Wheaton College Norton, Massachusetts

A reflection on Wheaton 80 years later

By Helen Williams Hill ’36

Helen Williams Hill ’36 now

Helen Williams Hill ’36 now

When I entered college in 1932, the country was at the bottom of the Great Depression. I had dreamed of going to Mount Holyoke, where my favorite aunt had graduated in 1913, but fulfillment of that dream was now out of the question. I had my choice of Radcliffe, Pembroke or Wheaton, all within commuting distance.

Though I had grown up in Taunton (20 miles from Providence, 35 from Boston, only eight miles from Norton), I had never visited any of these campuses. My father didn’t have a car. Wheaton sounded the most appealing because it was a college for women only, not subordinate to a men’s university. I applied, was given a scholarship, and began my commute on the little orange bus that rattled its way from Taunton to Norton.

It’s hard to imagine compulsory attendance at chapel in a secular liberal arts college today, but we had to be on campus every weekday morning by 8 a.m. for morning chapel. Seniors wore their caps and gowns. As I dashed for chapel, I was joined by seniors running across campus, gowns flapping, to get to the chapel before the doors closed. There was room for the whole college, including faculty, for there were only about 400 students then (103 in my freshman class, the largest class ever). [Read more...]

My gift. My way.

Diane-Troderman-4Diane Leshefsky Troderman ’63

  • Philanthropist and volunteer
  • Wheaton College honorary degree recipient, 2013
  • Board member of Hadassah-Brandeis Institute and Harvard Divinity School’s Women’s Leadership Institute
  • Married to Harold Grinspoon for 32 years; between them they have six children and 11 grandchildren

“At my 50th Reunion, when I received an honorary doctorate, I told the graduates that taking the time to think about one’s legacy is a wake-up call to examine how one lives. I am constantly thinking about the Jewish values that have shaped my life. One is tikkun olam (repair of the world) and the other is tzeddakah, a concept that combines charity, righteousness and justice. Infused in both of these values is the mandate to give back. We all want to live a good life. Giving back makes it a great life. As a volunteer, philanthropist and leader in the Jewish education field, I give back because I want to help those in need as an expression of where I came from. Wheaton opened me up to new ways of seeing the world. I’m indebted to the college, not only for the education I received but also for the friendships formed. I am thrilled to include Wheaton in my estate plans to help ensure the impact the college will continue to have through the generations to come. In a very real sense, we are stewarding the future, reaffirming our commitment to make a difference where it counts.”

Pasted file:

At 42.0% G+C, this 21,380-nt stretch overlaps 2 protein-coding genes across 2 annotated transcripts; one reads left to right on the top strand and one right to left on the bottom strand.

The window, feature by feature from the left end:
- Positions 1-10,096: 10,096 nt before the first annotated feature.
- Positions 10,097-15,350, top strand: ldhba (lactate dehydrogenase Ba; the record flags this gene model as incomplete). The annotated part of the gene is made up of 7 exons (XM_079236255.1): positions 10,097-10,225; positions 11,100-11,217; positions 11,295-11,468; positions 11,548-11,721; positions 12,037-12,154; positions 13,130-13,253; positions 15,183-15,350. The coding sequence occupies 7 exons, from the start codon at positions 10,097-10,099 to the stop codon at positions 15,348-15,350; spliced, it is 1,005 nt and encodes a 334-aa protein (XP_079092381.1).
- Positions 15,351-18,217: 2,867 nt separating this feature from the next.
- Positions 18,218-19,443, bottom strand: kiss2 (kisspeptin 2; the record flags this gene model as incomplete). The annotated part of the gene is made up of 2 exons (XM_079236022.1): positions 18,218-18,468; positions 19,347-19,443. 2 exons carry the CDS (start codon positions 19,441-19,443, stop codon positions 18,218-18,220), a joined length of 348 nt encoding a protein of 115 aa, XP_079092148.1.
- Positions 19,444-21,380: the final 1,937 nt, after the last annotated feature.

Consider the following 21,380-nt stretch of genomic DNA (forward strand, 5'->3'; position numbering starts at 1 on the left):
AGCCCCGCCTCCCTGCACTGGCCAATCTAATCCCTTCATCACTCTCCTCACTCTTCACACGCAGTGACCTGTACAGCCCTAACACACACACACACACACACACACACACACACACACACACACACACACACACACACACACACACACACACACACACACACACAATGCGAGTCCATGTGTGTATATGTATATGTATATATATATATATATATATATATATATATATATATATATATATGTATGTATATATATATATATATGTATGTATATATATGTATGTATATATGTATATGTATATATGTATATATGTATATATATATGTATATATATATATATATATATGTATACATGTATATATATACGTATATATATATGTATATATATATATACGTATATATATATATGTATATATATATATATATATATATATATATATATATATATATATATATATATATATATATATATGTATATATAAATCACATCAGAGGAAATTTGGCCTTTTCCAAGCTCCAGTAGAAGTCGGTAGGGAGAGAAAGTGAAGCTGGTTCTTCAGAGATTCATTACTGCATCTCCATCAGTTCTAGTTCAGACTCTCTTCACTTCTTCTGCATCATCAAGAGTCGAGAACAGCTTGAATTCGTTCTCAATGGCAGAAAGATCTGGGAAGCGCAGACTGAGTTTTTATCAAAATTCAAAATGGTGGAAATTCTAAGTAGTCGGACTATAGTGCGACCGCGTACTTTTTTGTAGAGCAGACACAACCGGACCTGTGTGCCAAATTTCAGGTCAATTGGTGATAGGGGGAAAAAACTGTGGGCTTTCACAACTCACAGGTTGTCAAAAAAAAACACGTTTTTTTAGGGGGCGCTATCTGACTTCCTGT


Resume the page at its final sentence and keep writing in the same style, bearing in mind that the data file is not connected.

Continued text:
Learn how you can give for the future right now.

Call the Office of Gift Planning at 508-286-3459 or visit online at giftplanning.wheatoncollege.edu.

Take care of the future

Corinna McFarland ’08Corinna McFarland ’08

  • Case management healthcare data analyst, Boston Children’s Hospital
  • American College of Healthcare Executives member
  • Wheaton Fund supporter

Makes a difference

“I help analyze trends in patient movement into and out of the hospital. The main areas of focus are around capacity management, length of stay and utilization of resources (both hospital and insurance) in order to provide services to patients. The business of Boston Children’s Hospital is to take care of the youngest and sickest. My work helps to ensure that more kids gain access when they need it the most.” [Read more...]

Political science professor weighs in on presidential election

Assistant Professor of Political Science Bradford Bishop.

Assistant Professor of Political Science Bradford Bishop.

Assistant Professor of Political Science Bradford Bishop’s scholarshipfocuses on American public opinion, campaigns and elections, and environmental politics. His research has been published in Political Behavior and in Public Opinion Quarterly.He holds a bachelor’s degree in media arts and design from James Madison University, a master’s degree in political science from Fordham University and a Ph.D. in political science from Duke University. Prior to becoming a professor, Bishop was a journalist, covering mainly town and city politics. We sat down to talk with him about the race for president (keeping in mind that a lot could change by the time this is published).

How did Donald Trump get this far? [Read more...]